The anecdote in question harkens back to a day in 1967 when Cliff Martinka, a park biologist of the time, decided over the objection of George Ostrom, a well know local media gadfly, to dispose of two yearling cubs. “Ranger executives,” as Olsen called them, had decided two yearling cubs had to be disposed of because they had become addicted to garbage in the backcountry, particularly at Granite Park Chalet. Here, chalet mangers were intentionally feeding garbage to grizzly bears so guests could see these most powerful of North American wild mammals, creating a number of “habituated” adult bears and even several yearling cubs. In turn, that contributed directly to one of the park’s two fatal maulings, which occurred one August night in 1967. Garbage was also associated with the other fatal mauling, which occurred at Trout Lake — the same exact night as did the one at Granite Park.


” [But] why shoot them?” yelled an angry Ostrom, referring to the cubs at Granite Park. Then, growing even more angry: “God damn it! The cubs won’t come back if there isn’t any garbage to come back to!” But the damage had been done, for Martinka had already fired at the bears with his high-powered rifle. His shot, however, was not fatal. Rather it struck the lower jaw of the cub, leaving it hanging. How could the young cub survive?

Fast forward now six months to the following spring of 1968 when rangers sight an emaciated cub emerging from hibernation. Again they see it, and not surprisingly, they see that it is unable to forage effectively, for its jaw has been shattered. This anecdote is found between pages 199 and 206 in one print version of Olsen’s book, and, as the work relates, rangers soon disposed of the poor creature, saving it from a lingering death.

Information from this tragedy is one several seasonals have posed to counter park arguments. “If a cub could survive the winter with a shattered jaw, surely a healthy cub could also survive.”

As well, they wonder about the marksmanship – the training – of the rangers. In fact, Jenny Blake, a seasonal ranger had been ordered to dispose of the sow in the 2009 Old Man bear family with a shotgun, but resigned, saying she didn’t have the proper training. That much seems clear, but according to the rumor mill, Ms. Blake said yet more. She said she favored further aversive conditioning and “could not shoot the mother bear.” She was then told that perhaps she shouldn’t be working here – and that’s when she quit. Certainly, some of the rumors will be cleared up in the upcoming meeting of seasonals with their permanent counterparts.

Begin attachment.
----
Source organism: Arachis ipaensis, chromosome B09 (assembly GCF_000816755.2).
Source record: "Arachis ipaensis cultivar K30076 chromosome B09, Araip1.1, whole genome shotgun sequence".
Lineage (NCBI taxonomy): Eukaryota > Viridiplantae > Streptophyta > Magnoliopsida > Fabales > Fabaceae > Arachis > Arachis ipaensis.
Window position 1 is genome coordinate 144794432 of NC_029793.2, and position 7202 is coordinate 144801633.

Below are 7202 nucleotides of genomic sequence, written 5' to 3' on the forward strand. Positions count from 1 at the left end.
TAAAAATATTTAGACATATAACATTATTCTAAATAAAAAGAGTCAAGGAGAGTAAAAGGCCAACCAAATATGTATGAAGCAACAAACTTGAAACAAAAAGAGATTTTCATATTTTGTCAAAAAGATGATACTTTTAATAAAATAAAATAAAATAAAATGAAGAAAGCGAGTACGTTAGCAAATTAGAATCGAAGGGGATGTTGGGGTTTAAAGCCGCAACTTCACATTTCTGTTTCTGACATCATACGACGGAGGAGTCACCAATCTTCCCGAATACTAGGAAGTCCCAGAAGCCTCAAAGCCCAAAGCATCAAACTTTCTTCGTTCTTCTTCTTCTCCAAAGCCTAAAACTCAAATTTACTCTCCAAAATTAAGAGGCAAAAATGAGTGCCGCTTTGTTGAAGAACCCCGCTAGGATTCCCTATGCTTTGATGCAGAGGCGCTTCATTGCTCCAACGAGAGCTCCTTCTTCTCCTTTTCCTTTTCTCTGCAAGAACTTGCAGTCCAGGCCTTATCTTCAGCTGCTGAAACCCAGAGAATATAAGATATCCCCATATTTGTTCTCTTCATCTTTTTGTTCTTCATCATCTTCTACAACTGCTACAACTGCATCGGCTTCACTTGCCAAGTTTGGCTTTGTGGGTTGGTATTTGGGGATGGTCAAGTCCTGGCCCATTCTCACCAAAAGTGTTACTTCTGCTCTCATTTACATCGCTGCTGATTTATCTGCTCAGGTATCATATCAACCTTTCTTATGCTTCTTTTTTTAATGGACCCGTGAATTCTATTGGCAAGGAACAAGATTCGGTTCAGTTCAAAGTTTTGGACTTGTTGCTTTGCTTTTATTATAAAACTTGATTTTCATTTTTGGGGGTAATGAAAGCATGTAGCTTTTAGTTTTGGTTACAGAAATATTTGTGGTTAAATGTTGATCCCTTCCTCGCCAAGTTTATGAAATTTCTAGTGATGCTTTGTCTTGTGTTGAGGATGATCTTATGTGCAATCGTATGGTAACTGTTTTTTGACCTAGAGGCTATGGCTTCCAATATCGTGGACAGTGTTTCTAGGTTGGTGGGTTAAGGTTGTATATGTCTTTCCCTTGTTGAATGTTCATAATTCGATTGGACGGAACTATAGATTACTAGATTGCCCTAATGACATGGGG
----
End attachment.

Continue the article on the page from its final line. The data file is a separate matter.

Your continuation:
Regarding the recently killed grizzly sow, seasonals also wonder why officials didn’t simply close the campground rather than shooting the animal. Said one, “If the bear family did return the following year, couldn’t they reopen the case against the sow, who would then have been nearing the end of her life?” Continuing, seasonals say that the cubs would have been two years old, and capable of taking care of themselves.


None of this should be misconstrued in a way that makes today’s park managers come off as being callous, heavy-handed mis-managers of wildlife, for if the bear did maim a visitor, managers would carry a heavy burden. Someone would know that his or her decision produced a visitor’s disfigurement – or perhaps even a visitor’s life. No one wants that!

Certainly that is one of the lessons from Night of the Grizzlies. And so, too, is an old cliché, which recalls that there is nothing predictable about a grizzly other than the fact that the animal is unpredictable. Making decisions about bears is an extraordinarily difficult tight rope to walk, and must sometimes be made quickly and without the benefits of retrospection. Still, the hope is that input from all interested parties will result in the type of wilderness settings most  want to see.

Seasonals will be meeting with their permanent counterparts September 15, 2009. Hopefully, I’ll have feedback, and if constructive will certainly share it.



*Mount Katahdin — An Appalachian Trail Terminus

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2 Responses to “Shooting of Glacier Sow and Cub Grizzly Bear Generates Outrage – and Raises Many Questions”

  1. Larry Says:

    I saw the “Nature” program on PBS last night about the Grizzly’s situation, and agree that the challenge of allowing these majestic animals to naturally survive and safely exist in public parks is complex. Especially when development, global warming, and pollution mutates the environment.

  2. Bert Says:

    You’ve done a wonderful job, Larry, of summarizing in a few sentences what I was trying to say in about 1,000 words. What with funds that are sometimes inadequate for training programs and the ecological challenges you alluded to, it is a wonder park managers do as well as they do. As I’ve said before, much has improved since those dark days of 1967.